Children learn more than one language at a time by categorizing each language and learning each language’s way of sounds, words, grammar, and other nuances of the language. Children learn any language through experiences that are repeated over and over and involves multi-sensory learning. Children first learn to understand concepts in a language and then use it verbally to express the concept. It is not uncommon for children to “code switch” when exposed to one language. This means that children will combine words from one language or another into one statement of dialogue.

Ideally learning more than one language should happen between birth and twelve years of age—the ideal period is to begin at birth and continue during the first 6 years.

There are so many advantages to being bilingual that all may not appear when children are young. Being bilingual allows children to also have an awareness that the world is not all the same, there is an appreciation for differences and understanding other points of view other than our own. It also will provide tremendous opportunities in children’s future—as they proceed into high school and colleges there are now obligations to learn another language—those that have that base already can advance further. In our future, the job market will require multi-lingual individuals. Finally it maintains the communication within families.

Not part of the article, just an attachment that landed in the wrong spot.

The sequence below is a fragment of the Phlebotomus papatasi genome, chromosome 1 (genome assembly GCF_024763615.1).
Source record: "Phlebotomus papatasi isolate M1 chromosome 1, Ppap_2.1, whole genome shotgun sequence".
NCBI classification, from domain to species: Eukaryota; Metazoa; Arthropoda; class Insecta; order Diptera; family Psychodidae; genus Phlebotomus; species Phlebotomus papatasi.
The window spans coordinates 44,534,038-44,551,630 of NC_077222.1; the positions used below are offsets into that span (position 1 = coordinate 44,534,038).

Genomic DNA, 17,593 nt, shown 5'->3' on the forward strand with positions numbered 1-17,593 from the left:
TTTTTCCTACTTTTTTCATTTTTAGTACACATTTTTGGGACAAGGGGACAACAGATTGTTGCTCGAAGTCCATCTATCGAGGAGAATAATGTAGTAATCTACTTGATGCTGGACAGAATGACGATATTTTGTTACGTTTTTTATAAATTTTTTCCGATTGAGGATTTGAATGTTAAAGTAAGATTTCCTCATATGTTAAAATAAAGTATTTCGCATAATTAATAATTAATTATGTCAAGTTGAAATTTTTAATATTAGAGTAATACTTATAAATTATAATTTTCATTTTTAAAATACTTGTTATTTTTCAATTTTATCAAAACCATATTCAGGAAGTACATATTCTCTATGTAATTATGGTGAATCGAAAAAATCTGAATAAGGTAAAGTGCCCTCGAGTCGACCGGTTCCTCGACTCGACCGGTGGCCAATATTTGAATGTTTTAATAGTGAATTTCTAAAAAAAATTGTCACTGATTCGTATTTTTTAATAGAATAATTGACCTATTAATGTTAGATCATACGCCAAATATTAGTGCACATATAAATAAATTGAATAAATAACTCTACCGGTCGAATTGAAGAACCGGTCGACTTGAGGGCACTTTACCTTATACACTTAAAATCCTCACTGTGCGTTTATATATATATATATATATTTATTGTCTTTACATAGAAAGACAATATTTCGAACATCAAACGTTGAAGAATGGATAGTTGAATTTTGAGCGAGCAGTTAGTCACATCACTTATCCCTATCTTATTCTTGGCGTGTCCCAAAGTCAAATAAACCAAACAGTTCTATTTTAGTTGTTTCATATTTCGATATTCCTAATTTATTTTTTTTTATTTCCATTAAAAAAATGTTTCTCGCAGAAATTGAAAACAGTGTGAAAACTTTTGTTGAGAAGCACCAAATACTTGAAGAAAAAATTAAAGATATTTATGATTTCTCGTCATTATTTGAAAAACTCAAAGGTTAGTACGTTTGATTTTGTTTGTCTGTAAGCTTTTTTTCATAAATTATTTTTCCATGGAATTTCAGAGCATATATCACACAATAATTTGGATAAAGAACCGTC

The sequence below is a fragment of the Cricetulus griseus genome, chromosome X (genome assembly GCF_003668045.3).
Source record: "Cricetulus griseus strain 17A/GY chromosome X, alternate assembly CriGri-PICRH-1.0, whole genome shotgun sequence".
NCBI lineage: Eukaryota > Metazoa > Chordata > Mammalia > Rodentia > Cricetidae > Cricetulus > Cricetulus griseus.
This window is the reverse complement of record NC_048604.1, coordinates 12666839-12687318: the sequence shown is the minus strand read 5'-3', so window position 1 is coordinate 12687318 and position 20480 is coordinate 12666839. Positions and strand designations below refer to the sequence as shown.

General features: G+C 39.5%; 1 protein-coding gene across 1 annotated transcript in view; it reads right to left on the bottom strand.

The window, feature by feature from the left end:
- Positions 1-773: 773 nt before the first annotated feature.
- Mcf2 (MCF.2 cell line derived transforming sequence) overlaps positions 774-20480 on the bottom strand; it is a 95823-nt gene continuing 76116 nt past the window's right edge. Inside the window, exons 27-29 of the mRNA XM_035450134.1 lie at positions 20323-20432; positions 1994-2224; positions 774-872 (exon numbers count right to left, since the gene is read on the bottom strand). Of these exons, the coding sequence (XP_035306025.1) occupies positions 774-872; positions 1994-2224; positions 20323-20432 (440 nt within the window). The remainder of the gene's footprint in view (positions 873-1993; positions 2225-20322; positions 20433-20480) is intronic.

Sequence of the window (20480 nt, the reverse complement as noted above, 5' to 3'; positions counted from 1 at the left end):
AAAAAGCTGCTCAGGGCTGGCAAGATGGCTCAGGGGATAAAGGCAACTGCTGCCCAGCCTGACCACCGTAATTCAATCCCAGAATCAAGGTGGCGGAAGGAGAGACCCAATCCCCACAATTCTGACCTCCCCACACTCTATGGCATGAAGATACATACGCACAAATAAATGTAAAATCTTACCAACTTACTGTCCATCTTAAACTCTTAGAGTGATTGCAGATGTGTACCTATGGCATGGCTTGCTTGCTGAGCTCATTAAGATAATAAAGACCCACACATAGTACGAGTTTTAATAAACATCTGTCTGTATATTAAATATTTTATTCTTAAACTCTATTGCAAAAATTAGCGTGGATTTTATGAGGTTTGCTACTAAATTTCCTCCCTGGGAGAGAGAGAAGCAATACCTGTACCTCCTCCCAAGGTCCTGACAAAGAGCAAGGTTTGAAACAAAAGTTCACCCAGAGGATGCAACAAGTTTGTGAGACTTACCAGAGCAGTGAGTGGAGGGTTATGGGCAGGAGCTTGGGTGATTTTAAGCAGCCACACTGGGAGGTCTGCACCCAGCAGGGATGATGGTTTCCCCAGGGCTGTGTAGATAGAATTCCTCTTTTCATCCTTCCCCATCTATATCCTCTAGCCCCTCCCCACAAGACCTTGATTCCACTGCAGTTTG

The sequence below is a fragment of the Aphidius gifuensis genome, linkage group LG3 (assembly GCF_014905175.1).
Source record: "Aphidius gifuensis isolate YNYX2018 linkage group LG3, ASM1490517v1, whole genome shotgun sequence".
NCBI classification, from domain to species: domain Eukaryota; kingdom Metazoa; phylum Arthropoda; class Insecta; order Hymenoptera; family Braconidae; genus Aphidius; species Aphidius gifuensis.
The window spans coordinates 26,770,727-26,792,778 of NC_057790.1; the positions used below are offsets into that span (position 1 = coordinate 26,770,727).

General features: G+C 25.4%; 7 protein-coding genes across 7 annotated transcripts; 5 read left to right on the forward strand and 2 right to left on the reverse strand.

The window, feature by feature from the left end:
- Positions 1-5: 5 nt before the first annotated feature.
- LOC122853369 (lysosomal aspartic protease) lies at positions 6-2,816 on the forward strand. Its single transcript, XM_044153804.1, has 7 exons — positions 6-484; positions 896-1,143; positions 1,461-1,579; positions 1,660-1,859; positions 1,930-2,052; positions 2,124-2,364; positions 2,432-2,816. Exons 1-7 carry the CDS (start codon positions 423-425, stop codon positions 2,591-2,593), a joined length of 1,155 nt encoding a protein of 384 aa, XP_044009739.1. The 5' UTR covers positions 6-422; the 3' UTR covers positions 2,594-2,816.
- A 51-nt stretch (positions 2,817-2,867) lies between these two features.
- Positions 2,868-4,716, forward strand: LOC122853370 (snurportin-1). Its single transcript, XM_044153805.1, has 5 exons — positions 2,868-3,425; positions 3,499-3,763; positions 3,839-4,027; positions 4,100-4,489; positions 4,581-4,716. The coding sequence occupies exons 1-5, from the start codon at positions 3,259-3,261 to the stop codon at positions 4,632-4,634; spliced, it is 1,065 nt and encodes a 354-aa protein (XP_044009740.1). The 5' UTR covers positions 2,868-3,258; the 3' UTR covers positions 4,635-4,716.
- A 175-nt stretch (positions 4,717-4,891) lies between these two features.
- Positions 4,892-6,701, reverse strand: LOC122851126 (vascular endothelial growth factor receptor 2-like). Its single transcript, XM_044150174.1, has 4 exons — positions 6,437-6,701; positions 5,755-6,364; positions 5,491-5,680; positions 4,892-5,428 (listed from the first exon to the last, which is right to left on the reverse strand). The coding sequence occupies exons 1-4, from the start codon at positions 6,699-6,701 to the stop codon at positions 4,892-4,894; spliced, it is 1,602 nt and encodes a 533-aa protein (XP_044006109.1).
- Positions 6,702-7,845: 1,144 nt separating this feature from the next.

Child Care Provider Comments
Elizabeth Antonyan
Elizabeth Antonyan
Mother of two
When celebrating specific cultural holidays, one should explain to our children where traditions come from and why. Explaining the culture is important because it adds a certain meaning and pride that can spark a curiosity in the language and culture.
Suyapa Espinoza
Suyapa Espinoza
Cares for her niece and nephew
Children will never be confused as long as they are been taught at an early age because they’re small and their brain absorbs more at that age. They’re eager to learn and they’ll repeat anything you say. Continue talking to them in Spanish, enroll them in a bilingual program and have them do activities that are age-appropriate for them. For example, you can play Loteria, which is like a Spanish Bingo, but instead of numbers, there are characters in Spanish so that will teach them how to identify pictures and words in Spanish.
Joachim Agamba
Joachim Agamba
Father of two
When my first child was born, the doctor told us that if we wanted her to be bilingual, then either me or my wife should speak one language and the other would speak Kassem all the time. So at home, I speak English only and my wife speaks only Kassem to the kids. Sometimes she speaks English, but for the most part she speaks only Kassem. It’s a very conscious effort for one of us to only speak in Kassem to the kids, but I think it has paid off well.